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MicroBrewr 088: A brewing pedigree from Kansas to Texas with BrainDead Brewing

MicroBrewr 088: A brewing pedigree from Kansas to Texas

Andrew Huerter comes from a family of brewers. His parents were founding members of the Kansas City Beer Meisters homebrew club and his dad won a blue ribbon for one of his beers. Now Drew is following in their footsteps. He worked at a handful of breweries and before helping put together BrainDead Brewing in Dallas, Texas.

“Find a way into an operating brewery.” [Tweet This]

 

Some of the audio was lost due to technical difficulties with the call. Here are notes from the audio podcast and the parts that got left out.

One of the biggest difficulties was the city permitting processes. The city was concerned about the explosive hazards of grain dust.

BrainDead Brewing was required to submit a certified engineer’s report verifying that the explosive hazard was below the threshold.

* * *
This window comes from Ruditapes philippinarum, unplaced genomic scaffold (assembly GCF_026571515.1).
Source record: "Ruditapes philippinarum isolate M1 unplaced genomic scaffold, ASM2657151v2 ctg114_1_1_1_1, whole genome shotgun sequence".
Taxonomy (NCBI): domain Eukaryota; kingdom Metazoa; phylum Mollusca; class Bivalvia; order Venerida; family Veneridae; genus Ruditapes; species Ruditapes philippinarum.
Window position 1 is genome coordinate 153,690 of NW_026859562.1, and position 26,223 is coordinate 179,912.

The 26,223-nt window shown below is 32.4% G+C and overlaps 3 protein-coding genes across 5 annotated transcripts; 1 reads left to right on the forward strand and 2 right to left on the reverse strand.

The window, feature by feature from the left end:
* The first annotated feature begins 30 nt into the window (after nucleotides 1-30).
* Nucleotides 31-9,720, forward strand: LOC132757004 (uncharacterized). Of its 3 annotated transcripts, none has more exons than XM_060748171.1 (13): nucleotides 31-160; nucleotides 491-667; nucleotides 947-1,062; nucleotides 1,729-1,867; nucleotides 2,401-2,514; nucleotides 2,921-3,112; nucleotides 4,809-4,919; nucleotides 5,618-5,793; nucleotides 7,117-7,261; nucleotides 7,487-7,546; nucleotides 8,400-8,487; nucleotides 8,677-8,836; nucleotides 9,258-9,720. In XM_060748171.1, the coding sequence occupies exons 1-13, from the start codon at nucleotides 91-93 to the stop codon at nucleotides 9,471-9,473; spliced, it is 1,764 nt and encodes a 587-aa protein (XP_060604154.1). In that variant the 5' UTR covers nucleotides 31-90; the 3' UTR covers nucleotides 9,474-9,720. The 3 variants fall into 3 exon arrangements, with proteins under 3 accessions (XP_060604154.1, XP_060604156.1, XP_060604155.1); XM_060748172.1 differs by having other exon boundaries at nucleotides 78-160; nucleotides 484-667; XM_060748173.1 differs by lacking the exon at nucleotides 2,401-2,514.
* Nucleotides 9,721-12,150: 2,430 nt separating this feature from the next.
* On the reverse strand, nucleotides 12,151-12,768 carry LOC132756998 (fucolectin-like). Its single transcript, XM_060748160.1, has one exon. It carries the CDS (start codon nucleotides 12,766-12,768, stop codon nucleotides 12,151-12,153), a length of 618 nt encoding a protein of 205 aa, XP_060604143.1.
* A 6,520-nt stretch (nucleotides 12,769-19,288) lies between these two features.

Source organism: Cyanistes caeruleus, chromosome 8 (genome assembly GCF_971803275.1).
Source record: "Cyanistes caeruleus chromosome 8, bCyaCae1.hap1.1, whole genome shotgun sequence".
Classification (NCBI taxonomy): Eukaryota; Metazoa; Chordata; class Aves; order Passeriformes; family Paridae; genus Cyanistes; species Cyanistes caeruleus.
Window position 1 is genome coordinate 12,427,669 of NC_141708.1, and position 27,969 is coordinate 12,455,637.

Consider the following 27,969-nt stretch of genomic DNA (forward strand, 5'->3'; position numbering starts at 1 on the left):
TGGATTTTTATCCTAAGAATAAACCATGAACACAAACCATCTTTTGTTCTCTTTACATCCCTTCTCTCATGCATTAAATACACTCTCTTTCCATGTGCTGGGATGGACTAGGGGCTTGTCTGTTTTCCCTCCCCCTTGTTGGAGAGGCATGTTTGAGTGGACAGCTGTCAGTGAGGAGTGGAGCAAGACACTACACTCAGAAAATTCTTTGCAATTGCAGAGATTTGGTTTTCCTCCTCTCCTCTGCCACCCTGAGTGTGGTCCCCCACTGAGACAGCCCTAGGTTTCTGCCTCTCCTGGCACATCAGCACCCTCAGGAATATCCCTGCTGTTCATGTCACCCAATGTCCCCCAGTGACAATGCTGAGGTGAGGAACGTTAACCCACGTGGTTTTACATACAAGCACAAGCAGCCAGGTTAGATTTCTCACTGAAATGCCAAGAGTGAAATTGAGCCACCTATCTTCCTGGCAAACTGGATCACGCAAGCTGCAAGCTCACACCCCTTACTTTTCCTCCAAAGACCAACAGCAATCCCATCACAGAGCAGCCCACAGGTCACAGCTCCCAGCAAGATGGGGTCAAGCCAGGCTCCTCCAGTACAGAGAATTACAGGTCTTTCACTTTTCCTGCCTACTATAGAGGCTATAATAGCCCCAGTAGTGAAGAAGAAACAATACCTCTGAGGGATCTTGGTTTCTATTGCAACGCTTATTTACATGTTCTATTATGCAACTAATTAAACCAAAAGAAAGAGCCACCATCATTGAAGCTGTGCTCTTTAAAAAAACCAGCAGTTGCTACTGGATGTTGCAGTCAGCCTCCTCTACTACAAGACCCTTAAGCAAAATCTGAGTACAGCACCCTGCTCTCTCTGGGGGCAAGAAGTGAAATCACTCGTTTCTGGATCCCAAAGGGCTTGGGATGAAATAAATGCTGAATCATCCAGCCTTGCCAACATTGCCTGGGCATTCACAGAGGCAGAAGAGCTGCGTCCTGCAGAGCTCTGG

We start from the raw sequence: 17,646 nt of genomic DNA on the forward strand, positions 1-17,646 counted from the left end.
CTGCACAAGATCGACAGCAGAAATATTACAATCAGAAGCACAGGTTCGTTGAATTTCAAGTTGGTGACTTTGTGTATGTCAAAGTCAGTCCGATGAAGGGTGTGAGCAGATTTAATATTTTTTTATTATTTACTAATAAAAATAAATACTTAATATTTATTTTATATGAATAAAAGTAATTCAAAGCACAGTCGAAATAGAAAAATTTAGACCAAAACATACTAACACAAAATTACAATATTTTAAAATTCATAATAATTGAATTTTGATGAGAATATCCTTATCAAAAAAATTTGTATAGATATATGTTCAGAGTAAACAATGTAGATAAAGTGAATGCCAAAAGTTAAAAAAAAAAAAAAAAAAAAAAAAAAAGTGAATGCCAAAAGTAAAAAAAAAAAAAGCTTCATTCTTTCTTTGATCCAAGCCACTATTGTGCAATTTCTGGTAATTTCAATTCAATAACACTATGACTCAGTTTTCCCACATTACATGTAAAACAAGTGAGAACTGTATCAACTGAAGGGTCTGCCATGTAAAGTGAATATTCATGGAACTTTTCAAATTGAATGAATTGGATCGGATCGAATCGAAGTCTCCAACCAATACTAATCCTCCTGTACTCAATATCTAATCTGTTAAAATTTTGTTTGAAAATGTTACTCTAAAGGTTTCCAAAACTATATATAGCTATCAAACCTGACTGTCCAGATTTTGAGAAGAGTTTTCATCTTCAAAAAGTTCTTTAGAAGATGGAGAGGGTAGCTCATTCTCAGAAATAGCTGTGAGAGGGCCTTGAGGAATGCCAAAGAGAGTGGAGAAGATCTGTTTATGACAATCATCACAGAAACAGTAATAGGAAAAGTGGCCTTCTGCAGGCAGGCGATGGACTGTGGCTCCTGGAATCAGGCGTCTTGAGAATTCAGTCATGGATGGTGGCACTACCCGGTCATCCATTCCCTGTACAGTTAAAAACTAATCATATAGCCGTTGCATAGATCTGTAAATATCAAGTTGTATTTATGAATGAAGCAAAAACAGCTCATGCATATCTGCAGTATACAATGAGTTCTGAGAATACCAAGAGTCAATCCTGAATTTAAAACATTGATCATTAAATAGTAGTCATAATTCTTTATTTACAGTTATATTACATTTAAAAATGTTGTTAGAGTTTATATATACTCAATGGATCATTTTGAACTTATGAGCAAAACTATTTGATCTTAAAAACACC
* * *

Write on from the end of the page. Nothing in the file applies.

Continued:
Just a few years ago in 2011, there were only 3 breweries in North Texas. Now there are 40, and just 2 independent brewpubs in Dallas-Fort Worth area, says Drew. Perhaps the city is experiencing growing pains from and industry that has grown a lot in a very short time.

RELATED: MicroBrewr 085: Starting a brewery is a full-time job

Drew emphasizes the important of details when budgeting for your startup brewery. His biggest mistake was missing a line item on the budget.

Although they had budgeted for the purchase of a glycol chiller, they forgot to include installation costs. That amounted to a $50,000 mistake.

On the other hand, the best idea was to start out with a focus on making ales. It’s a proven model, says Drew, but these days it’s done often. Drew says ales are easy drinking and really approachable, so BrainDead Brewing could sell a lot of them to establish themself in the market.

Listener question:

If you could ask one question to every brewer or brewery owner, what would you ask? Let me know.

Can’t-go-without tool:

1.5-hp single phase pump by CPE Systems Inc.

Book recommendation:

Check out the entire list of recommended books, click here.

Your Free Audio Book

An upcoming beer style: